7. sound like a good book but not really my type of books, glad you enjoyed it :)

  8. Yeah, I'm glad you liked it too, but not really for me. And does blogging count, LOL? Or Goodreads? B/c it may not be the type of support you're talking about, but it's definitely support ;)

  9. I hate bittersweet endings but this does sound like a lovely book.

  10. This book sounds like a beautiful read Brandi, I'm glad that you were able to connect with the book in some way. Lovely review!

  11. I have this on my Kindle, but I haven't read it yet. Sort of nervous to be honest! I've just read a lot of sad books lately and need some cheery ones. Great review and I'm relieved to hear about the hopeful ending!

  12. This does sound like a powerful story. I will have to look this one up. Great review :)

  13. I'm pleased that this book delivered in all of the key areas that you look for in these types of reads. You're definitely a connoisseur when it comes to this genre, so I trust your judgment. I have found support online; the internet offers a level of anonymity that's tough to find anywhere else.

    Carmel @ Rabid Reads

  14. Oh this sounds like a good one. Also sounds like a book that is needed especially in YA. I might have to give this one a try.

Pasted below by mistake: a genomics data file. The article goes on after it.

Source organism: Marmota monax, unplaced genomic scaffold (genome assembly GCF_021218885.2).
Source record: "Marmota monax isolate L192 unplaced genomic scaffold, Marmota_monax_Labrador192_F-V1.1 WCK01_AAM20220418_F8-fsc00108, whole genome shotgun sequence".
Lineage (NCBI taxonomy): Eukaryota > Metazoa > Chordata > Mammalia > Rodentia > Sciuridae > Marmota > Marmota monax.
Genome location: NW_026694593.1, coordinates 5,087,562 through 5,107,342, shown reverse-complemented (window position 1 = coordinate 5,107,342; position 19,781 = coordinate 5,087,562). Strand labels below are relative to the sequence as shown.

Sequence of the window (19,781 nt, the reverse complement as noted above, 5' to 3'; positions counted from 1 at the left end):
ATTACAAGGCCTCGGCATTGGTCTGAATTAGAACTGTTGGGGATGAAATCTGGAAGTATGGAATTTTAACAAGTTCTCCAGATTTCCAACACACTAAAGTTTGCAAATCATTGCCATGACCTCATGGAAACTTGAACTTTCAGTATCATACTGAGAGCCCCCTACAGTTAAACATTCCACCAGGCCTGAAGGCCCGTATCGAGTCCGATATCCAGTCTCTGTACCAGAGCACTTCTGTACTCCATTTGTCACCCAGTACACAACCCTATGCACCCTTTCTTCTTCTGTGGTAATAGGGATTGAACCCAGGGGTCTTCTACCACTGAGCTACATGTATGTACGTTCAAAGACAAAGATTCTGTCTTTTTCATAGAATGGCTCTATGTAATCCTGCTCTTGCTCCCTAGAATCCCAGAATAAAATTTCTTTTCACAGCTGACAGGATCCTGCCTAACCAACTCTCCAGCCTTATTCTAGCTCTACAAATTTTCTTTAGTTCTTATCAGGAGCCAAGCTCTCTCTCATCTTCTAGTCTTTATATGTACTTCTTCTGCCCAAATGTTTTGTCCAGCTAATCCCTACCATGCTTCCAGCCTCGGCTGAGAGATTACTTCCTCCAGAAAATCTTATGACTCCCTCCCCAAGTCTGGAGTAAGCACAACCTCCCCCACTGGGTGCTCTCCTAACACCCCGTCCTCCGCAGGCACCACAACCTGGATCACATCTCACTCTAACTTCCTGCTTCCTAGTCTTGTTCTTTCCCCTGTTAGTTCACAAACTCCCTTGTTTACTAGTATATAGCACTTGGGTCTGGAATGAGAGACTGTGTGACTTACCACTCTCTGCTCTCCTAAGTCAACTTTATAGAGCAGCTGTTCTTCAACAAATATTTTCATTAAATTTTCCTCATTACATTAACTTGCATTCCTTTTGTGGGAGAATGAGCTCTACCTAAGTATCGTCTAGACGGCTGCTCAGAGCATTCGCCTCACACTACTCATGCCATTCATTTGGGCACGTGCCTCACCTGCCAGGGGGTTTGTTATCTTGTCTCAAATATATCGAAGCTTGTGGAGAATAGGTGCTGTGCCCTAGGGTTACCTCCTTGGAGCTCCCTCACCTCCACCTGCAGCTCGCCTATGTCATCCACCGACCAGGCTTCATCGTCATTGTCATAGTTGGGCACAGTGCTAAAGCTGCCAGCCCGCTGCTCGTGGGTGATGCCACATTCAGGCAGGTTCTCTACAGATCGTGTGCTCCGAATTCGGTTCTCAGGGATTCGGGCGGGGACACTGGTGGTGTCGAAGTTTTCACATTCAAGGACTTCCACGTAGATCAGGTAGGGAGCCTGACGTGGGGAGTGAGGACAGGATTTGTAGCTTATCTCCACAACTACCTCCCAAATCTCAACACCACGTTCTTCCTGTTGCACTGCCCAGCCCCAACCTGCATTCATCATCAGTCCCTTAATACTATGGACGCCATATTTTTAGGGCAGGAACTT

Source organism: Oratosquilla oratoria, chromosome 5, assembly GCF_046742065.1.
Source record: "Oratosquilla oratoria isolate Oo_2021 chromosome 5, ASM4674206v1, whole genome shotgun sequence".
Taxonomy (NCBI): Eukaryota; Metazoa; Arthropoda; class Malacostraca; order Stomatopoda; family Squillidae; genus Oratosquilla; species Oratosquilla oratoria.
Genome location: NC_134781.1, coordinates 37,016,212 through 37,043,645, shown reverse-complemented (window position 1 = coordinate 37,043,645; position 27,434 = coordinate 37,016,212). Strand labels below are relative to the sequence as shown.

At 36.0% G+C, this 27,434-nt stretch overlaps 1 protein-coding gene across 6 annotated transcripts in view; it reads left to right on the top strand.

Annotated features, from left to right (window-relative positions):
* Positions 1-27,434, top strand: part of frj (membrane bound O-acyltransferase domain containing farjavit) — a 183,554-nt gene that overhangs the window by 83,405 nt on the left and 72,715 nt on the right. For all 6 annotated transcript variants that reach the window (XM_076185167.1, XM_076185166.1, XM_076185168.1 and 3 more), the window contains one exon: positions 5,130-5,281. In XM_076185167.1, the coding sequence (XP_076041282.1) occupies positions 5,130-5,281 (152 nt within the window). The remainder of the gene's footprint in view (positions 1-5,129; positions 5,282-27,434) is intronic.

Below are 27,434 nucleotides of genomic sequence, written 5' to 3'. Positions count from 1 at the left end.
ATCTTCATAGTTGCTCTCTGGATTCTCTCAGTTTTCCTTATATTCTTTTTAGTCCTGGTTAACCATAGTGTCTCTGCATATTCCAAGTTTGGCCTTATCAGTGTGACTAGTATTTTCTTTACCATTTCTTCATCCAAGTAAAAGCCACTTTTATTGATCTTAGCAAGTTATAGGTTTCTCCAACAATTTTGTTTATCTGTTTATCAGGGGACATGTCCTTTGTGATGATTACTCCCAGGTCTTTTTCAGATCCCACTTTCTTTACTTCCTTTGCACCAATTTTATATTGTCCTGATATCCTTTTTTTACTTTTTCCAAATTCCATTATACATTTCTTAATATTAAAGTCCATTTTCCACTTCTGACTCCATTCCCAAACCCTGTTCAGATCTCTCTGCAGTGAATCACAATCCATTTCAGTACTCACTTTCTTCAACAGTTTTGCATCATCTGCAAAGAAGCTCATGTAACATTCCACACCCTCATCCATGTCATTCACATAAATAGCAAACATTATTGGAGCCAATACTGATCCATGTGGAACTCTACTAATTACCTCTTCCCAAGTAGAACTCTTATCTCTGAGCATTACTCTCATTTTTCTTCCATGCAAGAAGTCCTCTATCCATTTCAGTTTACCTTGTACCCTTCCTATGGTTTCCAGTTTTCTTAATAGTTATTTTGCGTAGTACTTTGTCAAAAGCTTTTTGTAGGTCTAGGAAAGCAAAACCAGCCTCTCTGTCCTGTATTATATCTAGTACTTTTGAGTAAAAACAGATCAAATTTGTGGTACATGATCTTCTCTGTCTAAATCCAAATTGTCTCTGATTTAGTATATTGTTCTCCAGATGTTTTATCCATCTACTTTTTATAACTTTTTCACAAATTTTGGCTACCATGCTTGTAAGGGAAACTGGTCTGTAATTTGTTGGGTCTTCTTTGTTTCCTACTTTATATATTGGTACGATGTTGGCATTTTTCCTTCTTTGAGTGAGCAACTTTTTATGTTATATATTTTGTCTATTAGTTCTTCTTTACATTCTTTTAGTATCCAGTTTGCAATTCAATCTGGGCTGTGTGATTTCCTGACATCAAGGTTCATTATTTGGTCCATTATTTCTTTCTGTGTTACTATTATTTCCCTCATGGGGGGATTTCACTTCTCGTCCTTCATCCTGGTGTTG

15. This sounds like an interesting novel, particularly because of the issues it explores. I'm glad it didn't seem to trivialise anything and instead was a powerful read.

  16. I like the realistic take, it sounds like the subject matter is depicted well, which is important in a book like this.

  17. There was a time when I was younger that I probably would read this. I guess the older I get, the more I don't want to read books that are so real and emotional. I am glad you enjoyed the read though.

  18. I'm glad to hear that the author managed to create a genuine and realistic portrayal of mental illness - it is so, so important to talk about these things, so people know they're not alone and know that help is available.

    Bumping this one up on my TBR. Thanks for the great review!